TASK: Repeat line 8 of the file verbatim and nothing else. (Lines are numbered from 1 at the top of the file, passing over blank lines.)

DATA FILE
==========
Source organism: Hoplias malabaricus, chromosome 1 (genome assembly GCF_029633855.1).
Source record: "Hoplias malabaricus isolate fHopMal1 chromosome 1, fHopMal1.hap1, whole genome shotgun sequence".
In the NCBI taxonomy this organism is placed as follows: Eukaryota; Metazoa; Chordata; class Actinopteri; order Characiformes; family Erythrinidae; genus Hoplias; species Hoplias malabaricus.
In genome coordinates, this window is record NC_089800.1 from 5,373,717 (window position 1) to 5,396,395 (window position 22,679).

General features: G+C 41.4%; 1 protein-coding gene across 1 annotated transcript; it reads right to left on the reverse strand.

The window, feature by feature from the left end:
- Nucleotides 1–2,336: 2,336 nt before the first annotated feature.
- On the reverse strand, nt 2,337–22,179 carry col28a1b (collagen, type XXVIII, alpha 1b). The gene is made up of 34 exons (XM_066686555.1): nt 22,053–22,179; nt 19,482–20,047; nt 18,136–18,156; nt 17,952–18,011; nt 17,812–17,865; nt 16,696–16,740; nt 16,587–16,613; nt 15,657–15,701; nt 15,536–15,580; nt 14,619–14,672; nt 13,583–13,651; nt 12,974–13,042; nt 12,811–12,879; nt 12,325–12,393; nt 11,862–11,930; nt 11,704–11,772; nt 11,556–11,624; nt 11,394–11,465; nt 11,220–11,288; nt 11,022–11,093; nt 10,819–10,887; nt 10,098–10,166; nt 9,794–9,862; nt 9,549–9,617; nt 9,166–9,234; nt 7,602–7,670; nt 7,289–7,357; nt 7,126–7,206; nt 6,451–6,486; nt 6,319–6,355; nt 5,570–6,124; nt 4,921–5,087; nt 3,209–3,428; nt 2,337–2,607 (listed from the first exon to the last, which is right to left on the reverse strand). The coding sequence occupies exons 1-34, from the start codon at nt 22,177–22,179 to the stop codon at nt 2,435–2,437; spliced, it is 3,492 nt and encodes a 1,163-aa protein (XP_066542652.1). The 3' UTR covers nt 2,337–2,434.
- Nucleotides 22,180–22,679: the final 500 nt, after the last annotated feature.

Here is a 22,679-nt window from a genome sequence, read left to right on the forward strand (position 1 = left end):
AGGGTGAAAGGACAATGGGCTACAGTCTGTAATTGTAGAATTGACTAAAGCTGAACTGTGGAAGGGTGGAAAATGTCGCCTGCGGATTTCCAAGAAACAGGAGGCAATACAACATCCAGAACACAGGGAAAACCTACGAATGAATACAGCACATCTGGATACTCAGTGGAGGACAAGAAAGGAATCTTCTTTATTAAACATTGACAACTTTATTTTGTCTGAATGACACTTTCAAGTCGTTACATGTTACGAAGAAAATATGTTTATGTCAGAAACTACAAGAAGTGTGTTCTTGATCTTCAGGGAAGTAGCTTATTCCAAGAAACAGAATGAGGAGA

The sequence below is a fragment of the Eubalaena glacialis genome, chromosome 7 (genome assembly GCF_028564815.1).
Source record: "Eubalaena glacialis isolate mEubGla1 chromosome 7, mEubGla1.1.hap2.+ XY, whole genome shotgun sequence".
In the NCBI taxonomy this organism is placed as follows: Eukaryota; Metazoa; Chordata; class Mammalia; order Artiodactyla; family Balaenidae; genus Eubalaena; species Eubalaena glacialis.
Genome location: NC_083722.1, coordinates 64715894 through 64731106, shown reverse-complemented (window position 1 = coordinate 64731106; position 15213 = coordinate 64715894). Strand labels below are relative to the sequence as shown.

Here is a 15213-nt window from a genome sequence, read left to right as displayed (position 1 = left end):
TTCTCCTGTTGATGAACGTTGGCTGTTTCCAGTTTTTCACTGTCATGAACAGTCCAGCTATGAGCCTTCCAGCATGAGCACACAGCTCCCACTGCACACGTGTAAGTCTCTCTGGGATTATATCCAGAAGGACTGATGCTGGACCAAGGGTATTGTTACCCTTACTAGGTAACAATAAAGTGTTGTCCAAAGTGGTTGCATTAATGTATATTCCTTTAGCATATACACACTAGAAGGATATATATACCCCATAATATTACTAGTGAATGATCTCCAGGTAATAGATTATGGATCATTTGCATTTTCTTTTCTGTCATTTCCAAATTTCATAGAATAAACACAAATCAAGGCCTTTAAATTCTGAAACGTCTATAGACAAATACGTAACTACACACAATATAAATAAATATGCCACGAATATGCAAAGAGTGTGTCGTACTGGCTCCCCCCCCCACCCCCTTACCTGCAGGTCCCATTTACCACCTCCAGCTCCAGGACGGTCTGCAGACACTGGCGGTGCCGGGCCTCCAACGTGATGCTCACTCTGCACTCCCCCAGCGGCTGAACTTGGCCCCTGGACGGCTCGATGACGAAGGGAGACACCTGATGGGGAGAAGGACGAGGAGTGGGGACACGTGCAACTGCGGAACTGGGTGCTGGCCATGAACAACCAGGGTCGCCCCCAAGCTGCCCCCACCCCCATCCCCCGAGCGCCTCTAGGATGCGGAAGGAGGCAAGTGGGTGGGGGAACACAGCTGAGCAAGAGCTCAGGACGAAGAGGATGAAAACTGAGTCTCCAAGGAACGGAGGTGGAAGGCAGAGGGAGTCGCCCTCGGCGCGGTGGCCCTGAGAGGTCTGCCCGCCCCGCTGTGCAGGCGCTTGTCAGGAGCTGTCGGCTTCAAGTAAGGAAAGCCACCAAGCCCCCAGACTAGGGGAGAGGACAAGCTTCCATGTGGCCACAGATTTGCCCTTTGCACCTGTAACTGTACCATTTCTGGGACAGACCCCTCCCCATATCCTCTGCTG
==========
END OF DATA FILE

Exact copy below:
- On the reverse strand, nt 2,337–22,179 carry col28a1b (collagen, type XXVIII, alpha 1b). The gene is made up of 34 exons (XM_066686555.1): nt 22,053–22,179; nt 19,482–20,047; nt 18,136–18,156; nt 17,952–18,011; nt 17,812–17,865; nt 16,696–16,740; nt 16,587–16,613; nt 15,657–15,701; nt 15,536–15,580; nt 14,619–14,672; nt 13,583–13,651; nt 12,974–13,042; nt 12,811–12,879; nt 12,325–12,393; nt 11,862–11,930; nt 11,704–11,772; nt 11,556–11,624; nt 11,394–11,465; nt 11,220–11,288; nt 11,022–11,093; nt 10,819–10,887; nt 10,098–10,166; nt 9,794–9,862; nt 9,549–9,617; nt 9,166–9,234; nt 7,602–7,670; nt 7,289–7,357; nt 7,126–7,206; nt 6,451–6,486; nt 6,319–6,355; nt 5,570–6,124; nt 4,921–5,087; nt 3,209–3,428; nt 2,337–2,607 (listed from the first exon to the last, which is right to left on the reverse strand). The coding sequence occupies exons 1-34, from the start codon at nt 22,177–22,179 to the stop codon at nt 2,435–2,437; spliced, it is 3,492 nt and encodes a 1,163-aa protein (XP_066542652.1). The 3' UTR covers nt 2,337–2,434.